Bozena Nemcoba

Discussion in 'Culture' started by Viktor, Aug 2, 2005.

  1. Viktor

    Viktor Well-Known Member

    Recently a friend sent me a volume of "Babicka", by Bozena Nemcoba (written in Czech) to help me better understand Czech culture and expand my vocabulary. The reading is quite interesting --but slow, since I've 47 years of English and only 6 years of Czech!

    However, the reading/writting sounds familiar -- Like I've read it before. Is it possible, that Bozena Nemcoba and Grandma Moses is/are the "one & same" person/author? In the US elementary school students are made beleive, that Grandma Moses was of American/English heartige!

    Hence, I like to know if the writting of Grandma Moses is indeed plagiarism of Bozena Nemcoba?... or is it just a coincidence that both authors wrote so much alike on the same subject ?...

    Thanks, Viktor

    PS. I've tried asking my friend, she is a transpalanted Russian --living in CZ the last 25 years -- She informed me that "actually", Bozena Nemcoba is originally from Russia ( according to her, even the Wright brothers have their roots in Russia )!? :cry:
  2. Jana

    Jana Well-Known Member

    Bozena Nemcoba might be originally from Russia, but Božena Němcová, born on 4 February 1820 in Vienna as Barbora Novotná, died on 21 January 1862 in Prague, was one of the most influential Czech writers of the National Revival movement. While the date of this great Czech writer's death is certain, the date of her birth was a mystery all her life.
    According to the textbooks, encyclopedias and her tombstone, Němcová was born on February 4, 1820 and her parents were Marie Magdalena Teresie Novotná, a laundress for the Duchess of Ratiboř, Kateřina Zaháňská, and Johann Baptist Pankl, a coachman there. Barunka (short for Barbora - she changed it to Božena for her books) was born before these two were married, as an illegitimate child. The mystery remains, whose illegitimate child Barunka was, as this question also rases the fact that she was not at all similar to either of her parents. Her mother, now Terezie Panklová, was said to be strong, not pretty, and by nature the exact opposite of the smiling, extroverted Barunka. She was strict, taciturn, acted like a lady, and apparently did not like Barunka very much. Her attitude towards her daughter appeared to those around her more like a step-mother's than a mother's. Her father, Jan Pankl, was said to be a good-hearted, hard-working, frugal, well-liked, stocky, blue-eyed blonde, who Božena might have taken after in personality, although the only physical resemblance was the blue eyes. The nobility of her appearance supported the quietly circulated rumor that she could be the illegitimate daughter of the lady of the Zaháňská house, as a number of Barunka's physical characteristics resembled the Duchess'. As the Duchess Kateřina Vilemína Zaháňská was a daughter of Petr Biron, the last Duke of Kuronia (in today´s Latvia), the origin of Božena Němcová might be distantly connected with Latvia, but definitely not with Russia.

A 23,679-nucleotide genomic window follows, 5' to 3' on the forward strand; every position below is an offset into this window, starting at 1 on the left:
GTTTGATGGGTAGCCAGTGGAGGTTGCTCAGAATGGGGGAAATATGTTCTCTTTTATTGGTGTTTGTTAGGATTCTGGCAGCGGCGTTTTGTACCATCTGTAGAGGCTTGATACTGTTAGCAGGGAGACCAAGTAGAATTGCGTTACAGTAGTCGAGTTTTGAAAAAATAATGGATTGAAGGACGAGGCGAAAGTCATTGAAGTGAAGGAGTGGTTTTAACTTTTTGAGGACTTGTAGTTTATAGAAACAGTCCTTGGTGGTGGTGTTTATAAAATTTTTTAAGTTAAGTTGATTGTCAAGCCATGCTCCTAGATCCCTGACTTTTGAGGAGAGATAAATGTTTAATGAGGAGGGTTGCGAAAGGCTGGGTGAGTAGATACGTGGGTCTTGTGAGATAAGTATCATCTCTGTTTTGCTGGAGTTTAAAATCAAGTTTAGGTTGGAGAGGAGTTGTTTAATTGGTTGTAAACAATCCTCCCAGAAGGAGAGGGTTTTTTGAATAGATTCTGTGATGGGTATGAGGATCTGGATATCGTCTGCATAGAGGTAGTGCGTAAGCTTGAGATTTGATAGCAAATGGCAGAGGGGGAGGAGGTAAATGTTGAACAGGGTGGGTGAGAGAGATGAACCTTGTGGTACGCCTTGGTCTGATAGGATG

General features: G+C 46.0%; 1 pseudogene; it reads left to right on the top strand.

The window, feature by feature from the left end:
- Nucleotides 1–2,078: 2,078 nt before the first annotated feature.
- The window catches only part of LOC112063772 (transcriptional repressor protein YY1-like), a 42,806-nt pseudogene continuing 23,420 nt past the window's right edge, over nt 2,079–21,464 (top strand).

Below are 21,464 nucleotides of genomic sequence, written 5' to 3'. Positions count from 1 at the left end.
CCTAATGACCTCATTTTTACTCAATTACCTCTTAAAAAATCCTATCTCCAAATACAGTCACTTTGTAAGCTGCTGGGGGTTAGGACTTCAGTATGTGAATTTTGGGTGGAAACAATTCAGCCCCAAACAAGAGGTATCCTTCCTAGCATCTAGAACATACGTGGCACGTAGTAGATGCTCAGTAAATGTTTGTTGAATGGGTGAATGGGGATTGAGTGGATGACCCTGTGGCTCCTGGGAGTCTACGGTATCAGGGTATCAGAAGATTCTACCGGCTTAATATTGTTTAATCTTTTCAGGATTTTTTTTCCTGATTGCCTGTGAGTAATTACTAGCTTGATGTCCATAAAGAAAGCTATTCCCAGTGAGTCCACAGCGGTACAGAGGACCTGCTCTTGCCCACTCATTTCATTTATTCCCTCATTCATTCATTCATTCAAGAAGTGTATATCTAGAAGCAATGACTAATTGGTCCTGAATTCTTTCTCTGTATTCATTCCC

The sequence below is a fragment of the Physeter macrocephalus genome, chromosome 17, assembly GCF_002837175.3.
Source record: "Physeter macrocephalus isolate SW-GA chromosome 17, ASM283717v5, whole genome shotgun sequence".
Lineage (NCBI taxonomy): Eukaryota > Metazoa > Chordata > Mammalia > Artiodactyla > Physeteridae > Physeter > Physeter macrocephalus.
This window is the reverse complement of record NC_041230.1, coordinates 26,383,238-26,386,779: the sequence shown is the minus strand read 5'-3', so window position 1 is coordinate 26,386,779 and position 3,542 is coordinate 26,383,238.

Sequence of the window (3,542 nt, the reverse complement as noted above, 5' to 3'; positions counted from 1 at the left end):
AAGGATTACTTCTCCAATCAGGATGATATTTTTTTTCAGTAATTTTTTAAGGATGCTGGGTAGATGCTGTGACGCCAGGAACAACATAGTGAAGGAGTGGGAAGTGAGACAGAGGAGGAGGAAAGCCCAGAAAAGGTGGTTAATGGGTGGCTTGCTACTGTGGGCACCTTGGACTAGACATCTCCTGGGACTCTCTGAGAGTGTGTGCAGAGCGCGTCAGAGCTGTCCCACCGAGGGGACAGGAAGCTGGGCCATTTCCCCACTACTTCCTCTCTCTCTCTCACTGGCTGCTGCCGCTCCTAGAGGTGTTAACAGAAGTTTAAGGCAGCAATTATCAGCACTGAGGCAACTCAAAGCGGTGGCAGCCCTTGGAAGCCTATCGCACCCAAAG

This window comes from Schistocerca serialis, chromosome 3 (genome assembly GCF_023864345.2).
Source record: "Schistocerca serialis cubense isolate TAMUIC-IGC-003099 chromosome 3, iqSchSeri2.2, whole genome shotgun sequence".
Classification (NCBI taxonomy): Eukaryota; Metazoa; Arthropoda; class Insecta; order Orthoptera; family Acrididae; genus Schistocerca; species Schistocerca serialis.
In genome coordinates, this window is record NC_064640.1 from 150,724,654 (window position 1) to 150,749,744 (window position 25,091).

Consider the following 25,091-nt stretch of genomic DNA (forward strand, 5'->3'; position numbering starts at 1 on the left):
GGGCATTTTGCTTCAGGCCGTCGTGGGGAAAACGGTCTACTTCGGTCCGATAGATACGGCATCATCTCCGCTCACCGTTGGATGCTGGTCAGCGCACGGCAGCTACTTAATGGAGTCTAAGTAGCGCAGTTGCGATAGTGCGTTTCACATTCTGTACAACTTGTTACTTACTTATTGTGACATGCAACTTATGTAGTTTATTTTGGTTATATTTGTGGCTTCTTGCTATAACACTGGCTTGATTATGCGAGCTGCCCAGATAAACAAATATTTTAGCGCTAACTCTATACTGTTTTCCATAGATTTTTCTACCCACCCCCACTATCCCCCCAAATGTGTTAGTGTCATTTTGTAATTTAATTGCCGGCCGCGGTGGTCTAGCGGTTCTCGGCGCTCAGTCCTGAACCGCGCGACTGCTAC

Božena Němcová was, however, apparently born two or three years (1817 or 1818) before the official date of her birth. School documents from Česká Skalice repeatedly give her date of birth as 1817, possibly 1818, and Němcová herself made it clear several times in her memories and correspondence that she considered herself older by two or more often three years.

    Grandma Moses (September 7, 1860 - December 13, 1961), whose real name was Anna Mary Robertson, was a renowned American folk and naive (primitive) artist.
    Robertson was born in Greenville, New York. She spent most of her life as a farmer's wife and the mother of five children. Her husband was Thomas Salmon Moses, whom she married in 1887.
    She began painting in her seventies after abandoning a career in embroidery because of arthritis.

    I did not read any book written by Grandma Moses, and so far I thought she was painting only, but I am sure that she and Božena Němcová are not the one and same person.

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